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  • Published: 13 October 2015
  • ISBN: 9781940436234
  • Imprint: Catapult
  • Format: Paperback
  • Pages: 398
  • RRP: $32.99

Wintergreen

Rambles in a Ravaged Land



In the Willapa Hills of southwest Washington, both the human community and the forest community are threatened with extinction. Virtually every acre of the hills has been logged, often repeatedly, in the past hundred years, endangering both the land and the people, leaving dying towns as well as a devastated ecosystem. Weaving vivid portraits of the place and its inhabitants—animal, plant, and human—with the story of his own love affair with the hills, Robert Michael Pyle has written a book so even–handed in its passion that it has been celebrated by those who make their living with a chain saw as well as by environmentalists. As he writes, 'My sympathies lie with the people and the woods, but not with the companies that have used them both with equal disregard.

In his vivid portrayal of the land, plants, people and animals of the Willapa Hills of Washington State, Bob Pyle makes the modest patch of land he writes about a metaphor for the world.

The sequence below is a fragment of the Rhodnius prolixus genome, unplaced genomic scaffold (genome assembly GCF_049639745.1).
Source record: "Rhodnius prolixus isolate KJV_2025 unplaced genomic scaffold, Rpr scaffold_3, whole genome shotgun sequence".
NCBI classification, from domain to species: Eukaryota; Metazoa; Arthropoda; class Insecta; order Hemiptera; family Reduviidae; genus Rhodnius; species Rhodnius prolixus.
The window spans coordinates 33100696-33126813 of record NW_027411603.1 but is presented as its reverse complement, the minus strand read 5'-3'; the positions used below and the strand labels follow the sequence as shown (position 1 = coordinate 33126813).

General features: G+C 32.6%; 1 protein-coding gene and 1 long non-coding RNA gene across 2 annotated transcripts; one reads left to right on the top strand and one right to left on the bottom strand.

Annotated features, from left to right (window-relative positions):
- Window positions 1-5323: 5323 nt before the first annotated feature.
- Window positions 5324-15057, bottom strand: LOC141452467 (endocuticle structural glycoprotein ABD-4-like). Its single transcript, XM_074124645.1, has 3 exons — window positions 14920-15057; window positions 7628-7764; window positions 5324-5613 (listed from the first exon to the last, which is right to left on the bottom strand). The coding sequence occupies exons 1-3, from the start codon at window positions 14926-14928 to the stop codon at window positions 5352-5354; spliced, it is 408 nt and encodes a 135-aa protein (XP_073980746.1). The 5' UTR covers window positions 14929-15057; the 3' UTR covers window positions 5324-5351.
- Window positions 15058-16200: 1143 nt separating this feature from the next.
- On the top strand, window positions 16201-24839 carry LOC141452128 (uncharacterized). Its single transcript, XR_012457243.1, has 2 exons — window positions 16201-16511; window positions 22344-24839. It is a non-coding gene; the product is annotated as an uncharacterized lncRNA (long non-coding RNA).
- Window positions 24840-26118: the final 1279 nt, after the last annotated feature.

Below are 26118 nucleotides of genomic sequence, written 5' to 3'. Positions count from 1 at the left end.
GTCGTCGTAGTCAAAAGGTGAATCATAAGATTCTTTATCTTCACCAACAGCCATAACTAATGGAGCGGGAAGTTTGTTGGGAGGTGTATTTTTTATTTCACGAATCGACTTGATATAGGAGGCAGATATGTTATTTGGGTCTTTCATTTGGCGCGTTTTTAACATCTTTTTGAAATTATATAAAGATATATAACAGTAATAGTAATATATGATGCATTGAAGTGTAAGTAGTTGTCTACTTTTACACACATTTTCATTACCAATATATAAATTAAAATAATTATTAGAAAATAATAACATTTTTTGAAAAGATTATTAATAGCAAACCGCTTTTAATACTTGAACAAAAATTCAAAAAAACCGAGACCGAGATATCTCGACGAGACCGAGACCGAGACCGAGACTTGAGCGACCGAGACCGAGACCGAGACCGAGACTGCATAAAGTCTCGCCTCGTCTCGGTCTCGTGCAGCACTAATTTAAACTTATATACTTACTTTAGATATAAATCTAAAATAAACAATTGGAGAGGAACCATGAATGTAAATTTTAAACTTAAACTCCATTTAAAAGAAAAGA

• Published: 13 October 2015
  • ISBN: 9781940436234
  • Imprint: Catapult
  • Format: Paperback
  • Pages: 398
  • RRP: $32.99

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Praise for Wintergreen

"Pyle looks past the stumps and clear cuts to rediscover the essence of the Willapa Hills. Even though scarred from decades of logging this terrain is still a wilderness. The author puts the pieces together to create an example of nature trying to survive."—Krist Novoselic, former bassist of Nirvana "Pyle shows himself here to be a cunning essayist who is able to bring to life a region little known . . . a love song to an overlooked––and overworked––land." Kirkus 1/5/87 "Pyle has created a collection of vividly responsive observations and speculations about the diversity and requirements of life, from butterflies to bears" Library Journal 2/1/87 Not just a classic of Northwest nature writing and literature, Wintergreen is a book that transcends the wounded Willapa Hills where it is set and becomes a meditation on the relationship of all people to all places. —William Dietrich

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